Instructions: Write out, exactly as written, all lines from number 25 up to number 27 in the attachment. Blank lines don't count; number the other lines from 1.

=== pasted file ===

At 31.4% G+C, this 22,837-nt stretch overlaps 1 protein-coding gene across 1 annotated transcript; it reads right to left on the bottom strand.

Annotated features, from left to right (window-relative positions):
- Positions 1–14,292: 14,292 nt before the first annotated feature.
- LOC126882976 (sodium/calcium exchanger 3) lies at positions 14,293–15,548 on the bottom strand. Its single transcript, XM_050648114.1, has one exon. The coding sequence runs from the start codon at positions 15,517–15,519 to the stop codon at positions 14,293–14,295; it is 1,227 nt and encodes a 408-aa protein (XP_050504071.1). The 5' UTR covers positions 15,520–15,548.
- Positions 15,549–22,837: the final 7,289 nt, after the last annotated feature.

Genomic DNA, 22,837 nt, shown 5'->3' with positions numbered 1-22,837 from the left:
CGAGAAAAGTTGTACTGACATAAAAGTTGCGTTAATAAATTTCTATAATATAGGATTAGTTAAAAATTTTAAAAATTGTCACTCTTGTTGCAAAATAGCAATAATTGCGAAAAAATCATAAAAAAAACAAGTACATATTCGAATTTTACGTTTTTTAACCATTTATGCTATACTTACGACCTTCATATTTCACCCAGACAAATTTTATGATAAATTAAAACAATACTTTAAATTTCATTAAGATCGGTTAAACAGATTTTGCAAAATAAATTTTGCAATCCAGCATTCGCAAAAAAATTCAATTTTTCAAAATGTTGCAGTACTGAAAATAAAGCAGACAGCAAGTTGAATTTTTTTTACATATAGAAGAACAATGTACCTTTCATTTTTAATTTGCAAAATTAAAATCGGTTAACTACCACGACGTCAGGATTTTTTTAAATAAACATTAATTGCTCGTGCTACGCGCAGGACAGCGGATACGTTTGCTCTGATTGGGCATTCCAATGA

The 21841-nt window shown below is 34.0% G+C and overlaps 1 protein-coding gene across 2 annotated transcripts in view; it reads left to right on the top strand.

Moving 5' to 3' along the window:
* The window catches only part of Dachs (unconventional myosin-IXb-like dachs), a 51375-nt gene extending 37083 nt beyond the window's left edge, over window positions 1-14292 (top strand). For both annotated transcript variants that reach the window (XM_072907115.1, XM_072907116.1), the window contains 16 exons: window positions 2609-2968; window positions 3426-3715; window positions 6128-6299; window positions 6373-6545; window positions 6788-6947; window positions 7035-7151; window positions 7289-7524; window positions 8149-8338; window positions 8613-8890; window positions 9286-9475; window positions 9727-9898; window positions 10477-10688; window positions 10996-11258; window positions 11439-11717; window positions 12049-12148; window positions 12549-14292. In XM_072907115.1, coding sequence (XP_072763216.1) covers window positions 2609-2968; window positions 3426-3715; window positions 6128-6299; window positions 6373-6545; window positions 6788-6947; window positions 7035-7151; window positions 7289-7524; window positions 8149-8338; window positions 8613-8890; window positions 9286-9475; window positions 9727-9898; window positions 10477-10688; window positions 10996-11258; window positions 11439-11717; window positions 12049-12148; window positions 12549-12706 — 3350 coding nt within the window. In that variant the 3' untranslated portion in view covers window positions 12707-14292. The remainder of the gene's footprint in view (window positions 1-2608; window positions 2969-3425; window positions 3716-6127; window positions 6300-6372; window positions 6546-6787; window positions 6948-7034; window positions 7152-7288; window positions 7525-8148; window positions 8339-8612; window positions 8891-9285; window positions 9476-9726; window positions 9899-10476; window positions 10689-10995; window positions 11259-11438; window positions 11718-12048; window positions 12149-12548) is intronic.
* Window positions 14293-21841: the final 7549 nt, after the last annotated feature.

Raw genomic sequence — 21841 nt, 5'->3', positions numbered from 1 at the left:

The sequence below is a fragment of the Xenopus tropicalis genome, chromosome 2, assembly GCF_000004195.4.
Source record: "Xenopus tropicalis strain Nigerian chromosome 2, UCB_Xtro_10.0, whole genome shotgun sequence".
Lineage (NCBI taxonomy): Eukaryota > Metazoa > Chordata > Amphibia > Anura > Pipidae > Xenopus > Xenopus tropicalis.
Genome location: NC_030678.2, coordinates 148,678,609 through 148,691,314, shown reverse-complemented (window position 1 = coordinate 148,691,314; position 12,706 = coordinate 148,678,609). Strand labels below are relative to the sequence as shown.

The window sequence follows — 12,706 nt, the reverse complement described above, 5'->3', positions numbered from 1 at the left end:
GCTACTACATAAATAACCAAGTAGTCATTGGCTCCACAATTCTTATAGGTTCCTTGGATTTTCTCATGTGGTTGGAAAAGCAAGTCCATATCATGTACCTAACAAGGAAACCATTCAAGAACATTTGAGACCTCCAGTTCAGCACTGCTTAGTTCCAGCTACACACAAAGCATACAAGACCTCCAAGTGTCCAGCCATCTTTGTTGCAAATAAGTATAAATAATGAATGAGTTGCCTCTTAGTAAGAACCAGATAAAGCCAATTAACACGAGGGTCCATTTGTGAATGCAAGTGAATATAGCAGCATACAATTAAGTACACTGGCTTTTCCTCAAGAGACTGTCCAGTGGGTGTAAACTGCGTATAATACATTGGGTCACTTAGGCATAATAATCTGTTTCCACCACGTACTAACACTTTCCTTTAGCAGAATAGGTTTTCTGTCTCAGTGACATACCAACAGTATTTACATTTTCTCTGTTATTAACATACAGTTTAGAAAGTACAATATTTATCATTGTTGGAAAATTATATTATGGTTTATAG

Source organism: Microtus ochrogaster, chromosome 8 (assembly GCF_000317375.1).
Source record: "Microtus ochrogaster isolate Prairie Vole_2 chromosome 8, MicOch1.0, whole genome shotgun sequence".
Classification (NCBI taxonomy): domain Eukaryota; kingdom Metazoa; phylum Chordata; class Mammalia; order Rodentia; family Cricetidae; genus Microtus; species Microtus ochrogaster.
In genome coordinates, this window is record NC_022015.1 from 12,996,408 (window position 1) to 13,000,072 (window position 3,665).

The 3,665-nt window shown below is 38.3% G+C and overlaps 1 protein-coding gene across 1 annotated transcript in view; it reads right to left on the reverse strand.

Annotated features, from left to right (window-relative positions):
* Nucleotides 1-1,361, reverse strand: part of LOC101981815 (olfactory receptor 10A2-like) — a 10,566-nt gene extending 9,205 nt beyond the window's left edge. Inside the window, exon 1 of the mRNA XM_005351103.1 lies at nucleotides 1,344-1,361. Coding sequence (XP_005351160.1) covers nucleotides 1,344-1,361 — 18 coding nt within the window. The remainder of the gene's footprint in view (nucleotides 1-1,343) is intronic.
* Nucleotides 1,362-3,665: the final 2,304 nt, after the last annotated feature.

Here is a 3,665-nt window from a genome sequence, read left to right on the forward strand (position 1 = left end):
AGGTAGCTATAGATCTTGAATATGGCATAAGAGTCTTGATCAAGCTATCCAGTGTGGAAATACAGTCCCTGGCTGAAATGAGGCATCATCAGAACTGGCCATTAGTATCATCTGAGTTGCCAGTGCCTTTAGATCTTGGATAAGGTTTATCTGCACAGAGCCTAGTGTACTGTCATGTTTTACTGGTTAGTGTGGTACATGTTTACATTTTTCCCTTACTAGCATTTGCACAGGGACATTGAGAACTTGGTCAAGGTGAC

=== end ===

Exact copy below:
* Nucleotides 1-1,361, reverse strand: part of LOC101981815 (olfactory receptor 10A2-like) — a 10,566-nt gene extending 9,205 nt beyond the window's left edge. Inside the window, exon 1 of the mRNA XM_005351103.1 lies at nucleotides 1,344-1,361. Coding sequence (XP_005351160.1) covers nucleotides 1,344-1,361 — 18 coding nt within the window. The remainder of the gene's footprint in view (nucleotides 1-1,343) is intronic.
* Nucleotides 1,362-3,665: the final 2,304 nt, after the last annotated feature.

Here is a 3,665-nt window from a genome sequence, read left to right on the forward strand (position 1 = left end):